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Wednesday, September 22, 2021
In a fact sheet released Tuesday, Gov. Scott Walker said he would limit the amount of borrowing to pay for transportation projects across the state.

In a fact sheet released Tuesday, Gov. Scott Walker said he would limit the amount of borrowing to pay for transportation projects across the state.

Walker pledges to avoid unnecessary borrowing ahead of transportation funding fight

Gov. Scott Walker released a fact sheet Tuesday outlining how his administration will deal with funding transportation projects across the state, one of the key pieces of next year’s budget.

The memo affirms Walker’s commitment to minimizing the amount of borrowing for infrastructure projects, even at the expense of delaying construction.

“Governor Walker will keep borrowing low in the next transportation budget,” the fact sheet said. It provided no details as to how much borrowing Walker deemed acceptable.

Republican legislators were at odds with the governor last year over how much the state should borrow and what projects to fund or delay, including the long-delayed Zoo Interchange construction in suburban Milwaukee.

The issue threatens to persist in the next budget, which Walker will introduce in January or February. The governor has refused to consider raising taxes or imposing new fees to help ease the burden of the growing need for roads funding, a proposition which has not sat well with all of his Republican colleagues in the state Legislature.

“In some states, they’ve looked to advertising at rest areas. There’s even some states that have looked at privatizing their highway system,” Joint Finance Committee Co-Chair John Nygren, R-Marinette, told UpFront with Mike Gousha on Sunday. “My position is that all options should be on the table, whether it be reducing the number of projects we’re putting forward, whether it be looking at a savings and reforms. And potentially we should also have a conversation with the citizens of Wisconsin about our revenue going forward.”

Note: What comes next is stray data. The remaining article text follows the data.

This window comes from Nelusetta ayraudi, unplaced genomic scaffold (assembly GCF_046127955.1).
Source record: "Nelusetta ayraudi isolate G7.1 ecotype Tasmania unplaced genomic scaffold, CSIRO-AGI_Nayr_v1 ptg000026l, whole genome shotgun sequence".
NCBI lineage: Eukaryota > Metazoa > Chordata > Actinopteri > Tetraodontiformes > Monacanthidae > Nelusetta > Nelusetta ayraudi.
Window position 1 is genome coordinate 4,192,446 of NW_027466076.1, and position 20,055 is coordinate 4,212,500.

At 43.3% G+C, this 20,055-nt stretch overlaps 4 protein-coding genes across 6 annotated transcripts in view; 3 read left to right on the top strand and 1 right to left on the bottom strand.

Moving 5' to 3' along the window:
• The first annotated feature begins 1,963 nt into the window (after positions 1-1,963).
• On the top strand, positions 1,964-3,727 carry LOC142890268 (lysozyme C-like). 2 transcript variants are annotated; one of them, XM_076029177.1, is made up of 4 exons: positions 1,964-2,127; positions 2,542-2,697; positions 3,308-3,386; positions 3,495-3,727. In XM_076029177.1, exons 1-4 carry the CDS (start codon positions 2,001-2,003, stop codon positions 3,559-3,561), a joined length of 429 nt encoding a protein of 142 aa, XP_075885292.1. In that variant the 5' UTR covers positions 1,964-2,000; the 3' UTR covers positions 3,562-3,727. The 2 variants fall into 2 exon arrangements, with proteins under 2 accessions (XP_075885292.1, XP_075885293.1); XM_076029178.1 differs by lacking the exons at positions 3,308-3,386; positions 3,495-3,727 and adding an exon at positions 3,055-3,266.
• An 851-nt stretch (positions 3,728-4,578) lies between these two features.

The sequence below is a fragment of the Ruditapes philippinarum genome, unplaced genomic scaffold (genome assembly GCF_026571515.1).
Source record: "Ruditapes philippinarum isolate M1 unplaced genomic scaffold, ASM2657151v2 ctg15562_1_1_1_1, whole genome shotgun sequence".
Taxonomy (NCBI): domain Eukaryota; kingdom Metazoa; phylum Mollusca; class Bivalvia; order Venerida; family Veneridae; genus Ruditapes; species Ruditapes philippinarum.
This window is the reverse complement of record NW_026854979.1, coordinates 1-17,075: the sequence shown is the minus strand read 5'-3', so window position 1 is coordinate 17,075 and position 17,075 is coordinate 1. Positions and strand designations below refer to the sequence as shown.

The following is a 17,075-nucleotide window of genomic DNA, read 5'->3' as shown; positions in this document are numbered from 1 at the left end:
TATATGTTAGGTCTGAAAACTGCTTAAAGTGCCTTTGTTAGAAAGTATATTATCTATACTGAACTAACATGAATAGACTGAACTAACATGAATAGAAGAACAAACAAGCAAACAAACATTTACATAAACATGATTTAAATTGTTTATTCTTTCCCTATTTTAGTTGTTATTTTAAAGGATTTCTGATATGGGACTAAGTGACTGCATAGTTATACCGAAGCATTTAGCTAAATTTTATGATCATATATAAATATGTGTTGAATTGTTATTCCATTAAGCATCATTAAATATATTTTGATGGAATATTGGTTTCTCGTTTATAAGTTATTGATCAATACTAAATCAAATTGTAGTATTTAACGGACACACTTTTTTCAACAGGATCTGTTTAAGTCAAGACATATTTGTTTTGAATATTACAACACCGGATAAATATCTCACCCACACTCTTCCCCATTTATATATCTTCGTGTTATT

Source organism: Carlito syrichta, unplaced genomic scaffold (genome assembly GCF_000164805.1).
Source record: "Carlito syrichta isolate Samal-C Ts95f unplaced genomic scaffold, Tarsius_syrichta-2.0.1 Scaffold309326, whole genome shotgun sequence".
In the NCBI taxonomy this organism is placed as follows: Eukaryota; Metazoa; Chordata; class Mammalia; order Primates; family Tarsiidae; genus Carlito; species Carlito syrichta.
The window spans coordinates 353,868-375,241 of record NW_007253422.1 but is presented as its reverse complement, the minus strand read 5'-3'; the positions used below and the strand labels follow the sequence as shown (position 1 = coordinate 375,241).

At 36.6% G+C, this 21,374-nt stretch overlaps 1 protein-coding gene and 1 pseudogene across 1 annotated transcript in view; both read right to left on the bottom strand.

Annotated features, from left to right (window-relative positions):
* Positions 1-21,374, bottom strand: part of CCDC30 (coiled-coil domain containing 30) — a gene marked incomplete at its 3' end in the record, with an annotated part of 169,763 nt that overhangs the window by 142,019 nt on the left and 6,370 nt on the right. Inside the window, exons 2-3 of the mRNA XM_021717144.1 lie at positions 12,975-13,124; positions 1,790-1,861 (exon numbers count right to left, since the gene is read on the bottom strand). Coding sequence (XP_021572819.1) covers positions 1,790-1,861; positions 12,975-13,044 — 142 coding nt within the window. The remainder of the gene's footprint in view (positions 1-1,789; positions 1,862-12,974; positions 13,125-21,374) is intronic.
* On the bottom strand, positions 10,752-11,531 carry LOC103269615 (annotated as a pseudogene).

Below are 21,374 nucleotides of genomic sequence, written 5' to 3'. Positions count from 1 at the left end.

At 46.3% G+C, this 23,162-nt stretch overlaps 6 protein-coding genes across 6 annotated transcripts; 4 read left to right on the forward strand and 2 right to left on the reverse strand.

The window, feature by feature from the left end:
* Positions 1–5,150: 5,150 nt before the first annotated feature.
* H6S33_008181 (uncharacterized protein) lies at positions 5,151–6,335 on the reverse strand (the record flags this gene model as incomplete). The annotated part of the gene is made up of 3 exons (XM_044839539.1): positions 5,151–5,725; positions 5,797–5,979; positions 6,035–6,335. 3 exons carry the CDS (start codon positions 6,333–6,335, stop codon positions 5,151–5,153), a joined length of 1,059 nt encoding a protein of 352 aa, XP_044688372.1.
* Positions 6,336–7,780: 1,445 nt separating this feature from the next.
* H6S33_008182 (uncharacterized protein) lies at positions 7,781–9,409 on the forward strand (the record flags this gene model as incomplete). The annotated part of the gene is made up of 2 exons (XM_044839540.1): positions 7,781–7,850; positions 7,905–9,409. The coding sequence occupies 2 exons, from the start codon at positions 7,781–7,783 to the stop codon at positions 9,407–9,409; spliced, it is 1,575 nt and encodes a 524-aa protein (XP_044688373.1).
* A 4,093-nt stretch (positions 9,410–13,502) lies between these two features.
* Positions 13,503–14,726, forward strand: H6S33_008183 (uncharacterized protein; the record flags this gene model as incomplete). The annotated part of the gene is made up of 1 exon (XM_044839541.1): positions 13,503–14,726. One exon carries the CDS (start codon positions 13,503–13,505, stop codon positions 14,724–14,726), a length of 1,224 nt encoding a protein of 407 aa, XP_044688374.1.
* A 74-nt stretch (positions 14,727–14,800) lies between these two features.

One option which the Legislature could pursue is instituting toll roads, similar to those used in Illinois or Indiana. Nygren said that while this was a palatable option, the funding boost it could provide the state would not kick in for several years.

“It would take a longer time to implement tolling because it would take congressional approval to be able to do that,” Nygren said. “So that’s not an immediate fix.”

Walker has opposed any new taxes or fees, saying he wants to uphold his commitment to Wisconsin taxpayers.

"Raising taxes and fees is not the answer," Walker said in a July statement. "Under our administration, we will keep it a priority to live within the means of the hardworking people of Wisconsin. That is a commitment I will honor.”

The state Department of Transportation will submit its initial funding request to Walker by the end of the week. DOT Secretary Mark Gottlieb has said he would not ask for additional funds for his agency.

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